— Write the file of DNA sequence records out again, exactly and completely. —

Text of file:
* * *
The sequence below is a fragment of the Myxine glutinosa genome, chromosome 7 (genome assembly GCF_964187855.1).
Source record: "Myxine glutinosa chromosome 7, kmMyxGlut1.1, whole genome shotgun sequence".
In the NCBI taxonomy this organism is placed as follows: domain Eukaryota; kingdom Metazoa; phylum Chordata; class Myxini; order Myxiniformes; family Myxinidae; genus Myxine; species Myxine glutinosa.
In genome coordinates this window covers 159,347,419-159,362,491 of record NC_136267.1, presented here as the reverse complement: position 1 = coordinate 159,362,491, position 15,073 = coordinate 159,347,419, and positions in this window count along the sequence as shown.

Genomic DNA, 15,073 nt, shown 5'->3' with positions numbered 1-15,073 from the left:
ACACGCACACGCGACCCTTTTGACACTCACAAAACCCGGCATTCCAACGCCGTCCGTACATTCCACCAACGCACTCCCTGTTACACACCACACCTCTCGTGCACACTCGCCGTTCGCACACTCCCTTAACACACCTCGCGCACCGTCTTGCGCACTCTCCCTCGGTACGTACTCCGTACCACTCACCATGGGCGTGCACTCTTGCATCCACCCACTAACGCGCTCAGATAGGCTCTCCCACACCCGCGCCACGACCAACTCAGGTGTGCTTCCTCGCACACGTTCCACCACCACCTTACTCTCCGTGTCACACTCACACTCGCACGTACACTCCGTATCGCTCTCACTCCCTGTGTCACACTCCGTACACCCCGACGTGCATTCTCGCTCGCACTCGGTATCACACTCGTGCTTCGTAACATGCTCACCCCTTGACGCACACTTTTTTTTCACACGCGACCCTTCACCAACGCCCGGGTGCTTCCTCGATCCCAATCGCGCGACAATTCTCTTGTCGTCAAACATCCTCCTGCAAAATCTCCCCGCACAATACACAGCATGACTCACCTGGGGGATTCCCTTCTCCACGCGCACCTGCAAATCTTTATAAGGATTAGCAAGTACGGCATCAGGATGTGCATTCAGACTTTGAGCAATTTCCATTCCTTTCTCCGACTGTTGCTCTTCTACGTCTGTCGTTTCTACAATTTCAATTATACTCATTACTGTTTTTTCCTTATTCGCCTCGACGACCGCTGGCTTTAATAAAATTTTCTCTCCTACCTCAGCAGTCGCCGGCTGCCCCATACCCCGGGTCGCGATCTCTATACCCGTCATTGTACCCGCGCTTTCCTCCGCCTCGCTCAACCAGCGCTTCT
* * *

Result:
The sequence below is a fragment of the Myxine glutinosa genome, chromosome 7 (genome assembly GCF_964187855.1).
Source record: "Myxine glutinosa chromosome 7, kmMyxGlut1.1, whole genome shotgun sequence".
In the NCBI taxonomy this organism is placed as follows: domain Eukaryota; kingdom Metazoa; phylum Chordata; class Myxini; order Myxiniformes; family Myxinidae; genus Myxine; species Myxine glutinosa.
In genome coordinates this window covers 159,347,419-159,362,491 of record NC_136267.1, presented here as the reverse complement: position 1 = coordinate 159,362,491, position 15,073 = coordinate 159,347,419, and positions in this window count along the sequence as shown.

Genomic DNA, 15,073 nt, shown 5'->3' with positions numbered 1-15,073 from the left:
ACACGCACACGCGACCCTTTTGACACTCACAAAACCCGGCATTCCAACGCCGTCCGTACATTCCACCAACGCACTCCCTGTTACACACCACACCTCTCGTGCACACTCGCCGTTCGCACACTCCCTTAACACACCTCGCGCACCGTCTTGCGCACTCTCCCTCGGTACGTACTCCGTACCACTCACCATGGGCGTGCACTCTTGCATCCACCCACTAACGCGCTCAGATAGGCTCTCCCACACCCGCGCCACGACCAACTCAGGTGTGCTTCCTCGCACACGTTCCACCACCACCTTACTCTCCGTGTCACACTCACACTCGCACGTACACTCCGTATCGCTCTCACTCCCTGTGTCACACTCCGTACACCCCGACGTGCATTCTCGCTCGCACTCGGTATCACACTCGTGCTTCGTAACATGCTCACCCCTTGACGCACACTTTTTTTTCACACGCGACCCTTCACCAACGCCCGGGTGCTTCCTCGATCCCAATCGCGCGACAATTCTCTTGTCGTCAAACATCCTCCTGCAAAATCTCCCCGCACAATACACAGCATGACTCACCTGGGGGATTCCCTTCTCCACGCGCACCTGCAAATCTTTATAAGGATTAGCAAGTACGGCATCAGGATGTGCATTCAGACTTTGAGCAATTTCCATTCCTTTCTCCGACTGTTGCTCTTCTACGTCTGTCGTTTCTACAATTTCAATTATACTCATTACTGTTTTTTCCTTATTCGCCTCGACGACCGCTGGCTTTAATAAAATTTTCTCTCCTACCTCAGCAGTCGCCGGCTGCCCCATACCCCGGGTCGCGATCTCTATACCCGTCATTGTACCCGCGCTTTCCTCCGCCTCGCTCAACCAGCGCTTCT